Rhythm Management Center
Welcome to the Rhythm Management Center
We offer world-class treatment of abnormal heart rhythms - close to home!
What is electrophysiology?
Electrophysiology involves the heart's electrical system. The electrical system of the heart includes nerve fibers and specialized cells that conduct electricity to all of the cells within the heart to initiate a heartbeat. When there is a problem with the electrical system of the heart, there are several different approaches available for treatment, including pacemakers, implantable cardioverter defibrillators and cardiac ablation.
Some of the conduction disturbances (abnormal heart rhythms) that our board-certified electrophysiologists treat include atrial flutter, atrial fibrillation, supraventricular tachycardia, ventricular tachycardia, and bradycardia due to heart block.
Your doctor will explain the specific cardiac condition that has been found and choose what approach best fits your specific patient situation and direct your care as appropriate for your condition.
A pacemaker is a device that can emit electrical impulses to your heart muscle through leads to maintain a normal heart rate. Your doctor will decide which type is most appropriate for you based on your specific heart condition. When the electrical activity of the heart is interrupted, the heart may not beat normally. When this happens, changes in the heart rate or rhythm occur. Pacemakers are used to treat slow heart rates.
The Watchman Device is a small implant placed in the heart that reduces the risk of stroke in patients with Atrial Fibrillation (AFib). Patients with AFib are at an increased risk of a stroke, this is mainly due to blood clots forming in a small chamber in the top of the heart - known as the left atrial appendage.
After the surgery is done you will continue to take warfarin (Coumadin) for the next 30 to 45 days, at which you will have a Transesophageal Echocardiogram (TEE) as well. If the (TEE) shows that the device is in a good position then you will be able to stop taking warfarin (Coumadin).
The WATCHMAN procedure usually takes an hour or less to perform and patients usually spend one night in the hospital. Your cardiologist will discuss your individual post-procedure plans with you when you are discharged, but most people will return to their normal routines within a week or two.
Implantable cardioverter defibrillators
An Implantable cardioverter defibrillator an implantable device that monitors your heart rate and rhythm. If the device detects a very fast, abnormal heart rhythm, it is capable of delivering energy to your heart muscle. The energy delivered can convert the abnormal rhythm into a normal, more desirable rhythm. The ICD consists of two parts: the leads and the generator.
The leads monitor the heart rate and rhythm, deliver energy, and pace the heart if necessary.
Inside the generator, you will find the battery and a tiny computer. The battery holds energy until it is needed. The tiny computer is used to hold information about your heart that is received through the leads and to determine if energy needs to be delivered to the heart.
Just like pacemakers, there are different types of defibrillators;
- A single chamber ICD consists of a lead placed in the right ventricle.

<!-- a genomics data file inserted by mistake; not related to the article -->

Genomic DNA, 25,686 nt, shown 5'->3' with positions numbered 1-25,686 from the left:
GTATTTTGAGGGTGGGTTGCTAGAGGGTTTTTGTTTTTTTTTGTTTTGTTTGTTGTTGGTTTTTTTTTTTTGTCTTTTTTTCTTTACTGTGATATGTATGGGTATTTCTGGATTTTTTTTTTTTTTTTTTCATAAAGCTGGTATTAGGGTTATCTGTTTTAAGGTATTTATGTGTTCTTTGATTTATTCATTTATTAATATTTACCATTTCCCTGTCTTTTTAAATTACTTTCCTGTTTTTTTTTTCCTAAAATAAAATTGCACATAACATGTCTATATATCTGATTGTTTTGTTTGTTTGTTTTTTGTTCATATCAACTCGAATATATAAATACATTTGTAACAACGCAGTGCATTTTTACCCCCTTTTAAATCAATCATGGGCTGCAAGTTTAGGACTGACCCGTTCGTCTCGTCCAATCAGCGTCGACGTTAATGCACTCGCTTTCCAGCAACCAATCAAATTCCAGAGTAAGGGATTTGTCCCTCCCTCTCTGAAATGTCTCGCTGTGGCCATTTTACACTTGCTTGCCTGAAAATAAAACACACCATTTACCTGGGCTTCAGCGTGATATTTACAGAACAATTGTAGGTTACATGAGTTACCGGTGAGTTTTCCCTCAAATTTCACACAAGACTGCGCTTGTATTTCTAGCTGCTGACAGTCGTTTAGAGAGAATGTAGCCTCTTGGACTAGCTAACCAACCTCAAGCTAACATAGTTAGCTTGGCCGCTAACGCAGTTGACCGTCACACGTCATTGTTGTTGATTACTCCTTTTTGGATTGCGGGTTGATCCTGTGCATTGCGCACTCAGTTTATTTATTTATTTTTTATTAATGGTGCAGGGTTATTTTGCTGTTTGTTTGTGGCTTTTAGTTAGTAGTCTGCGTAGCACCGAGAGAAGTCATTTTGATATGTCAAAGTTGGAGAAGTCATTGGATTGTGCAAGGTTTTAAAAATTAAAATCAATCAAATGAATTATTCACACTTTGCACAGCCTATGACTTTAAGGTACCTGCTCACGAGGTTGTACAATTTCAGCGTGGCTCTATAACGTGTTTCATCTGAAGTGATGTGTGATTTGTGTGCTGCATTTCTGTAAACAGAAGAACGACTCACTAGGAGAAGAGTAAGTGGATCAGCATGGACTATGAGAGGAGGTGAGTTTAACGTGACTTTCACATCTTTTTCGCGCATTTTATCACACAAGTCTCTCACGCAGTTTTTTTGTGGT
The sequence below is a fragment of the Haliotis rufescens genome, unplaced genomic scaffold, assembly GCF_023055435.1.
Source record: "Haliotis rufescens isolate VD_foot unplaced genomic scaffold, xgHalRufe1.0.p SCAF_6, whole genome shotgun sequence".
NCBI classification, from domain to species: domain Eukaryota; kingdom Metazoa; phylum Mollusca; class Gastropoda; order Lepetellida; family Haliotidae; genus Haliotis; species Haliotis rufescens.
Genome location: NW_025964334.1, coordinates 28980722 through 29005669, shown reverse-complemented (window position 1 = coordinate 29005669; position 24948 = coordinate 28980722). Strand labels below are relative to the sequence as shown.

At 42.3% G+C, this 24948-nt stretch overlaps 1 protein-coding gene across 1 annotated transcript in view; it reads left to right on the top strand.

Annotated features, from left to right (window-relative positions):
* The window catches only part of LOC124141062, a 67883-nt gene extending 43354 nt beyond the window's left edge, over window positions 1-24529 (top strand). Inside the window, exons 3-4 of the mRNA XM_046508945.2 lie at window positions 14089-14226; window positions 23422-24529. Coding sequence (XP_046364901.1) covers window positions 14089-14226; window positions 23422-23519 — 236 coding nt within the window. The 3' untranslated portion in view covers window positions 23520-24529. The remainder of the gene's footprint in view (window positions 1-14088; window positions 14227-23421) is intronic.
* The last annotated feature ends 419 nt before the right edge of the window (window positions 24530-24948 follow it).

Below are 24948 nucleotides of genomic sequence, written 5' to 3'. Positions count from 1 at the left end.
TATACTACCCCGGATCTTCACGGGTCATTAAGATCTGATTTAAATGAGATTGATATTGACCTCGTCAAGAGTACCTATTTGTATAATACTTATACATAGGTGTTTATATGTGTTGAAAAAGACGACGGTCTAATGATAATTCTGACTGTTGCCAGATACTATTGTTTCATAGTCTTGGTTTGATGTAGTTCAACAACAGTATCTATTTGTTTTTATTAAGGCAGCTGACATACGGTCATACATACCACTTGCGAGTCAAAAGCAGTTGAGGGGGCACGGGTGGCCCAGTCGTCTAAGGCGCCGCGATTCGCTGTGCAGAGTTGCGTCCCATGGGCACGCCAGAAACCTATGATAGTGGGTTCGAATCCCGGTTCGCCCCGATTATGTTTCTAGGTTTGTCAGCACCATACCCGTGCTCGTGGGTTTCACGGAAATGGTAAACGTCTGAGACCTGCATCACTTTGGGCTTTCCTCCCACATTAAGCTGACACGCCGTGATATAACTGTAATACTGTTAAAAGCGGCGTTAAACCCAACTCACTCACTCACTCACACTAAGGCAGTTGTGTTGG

- A dual chamber ICD includes two leads placed in the right atrium and right ventricle.
- And finally a biventricular ICD consists of leads in the right atrium, right ventricle, and left ventricle. The technique of including three leads can assist the heart to beat in a more synchronized way and is generally used for patients with heart failure.
An ICD can identify an abnormal heart rhythm and determine what the heart needs to restore a normal heart rhythm. Your doctor programs the ICD to best fit the needs of your particular condition.
Beyond pacemakers and defibrillators, there is another approach that can be helpful to treat an abnormal heart rhythm. Catheter ablations can be an option for some patients that experience abnormal heart rhythms. Your physician will inform you if cardiac ablation is an option for your specific condition.
In the normal heart, the electricity travels in a regular, measured pattern. A short circuit in this regular pattern can cause the heart's electricity to be interrupted. The electrical flow can be blocked or travel the same pathway repeatedly. During an ablation, the physician inserts catheters into the heart. The catheters have electrodes on the ends of them capable of recording information about the electrical signals your heart produces. A machine is used to deliver energy through one of the catheters to the areas in the heart that are causing the abnormal heart rhythm to occur.
Ablation is sometimes used to treat:
- Atrial Fibrillation
- Atrial Flutter
- Supra-Ventricular Tachycardia (SVT)
- Ventricular Tachycardia
The success rate varies for each kind of ablation procedure. There are several variables that can affect the success of the procedure, such as other medical diagnoses that you have. Your physician will discuss the success rate you can expect for your type of ablation procedure at your consultation appointment.
- Ambulatory Monitoring
- Biventricular Pacemaker
- Catheter Ablation
- Electrophysiology Study
- Head Upright Tilt Test
- Implantable Cardioverter Defibrillator
- Implantable Loop Recorder
- Pacemaker Implant
For more information
For more information about electrophysiology or EP studies, call (765) 983-3255.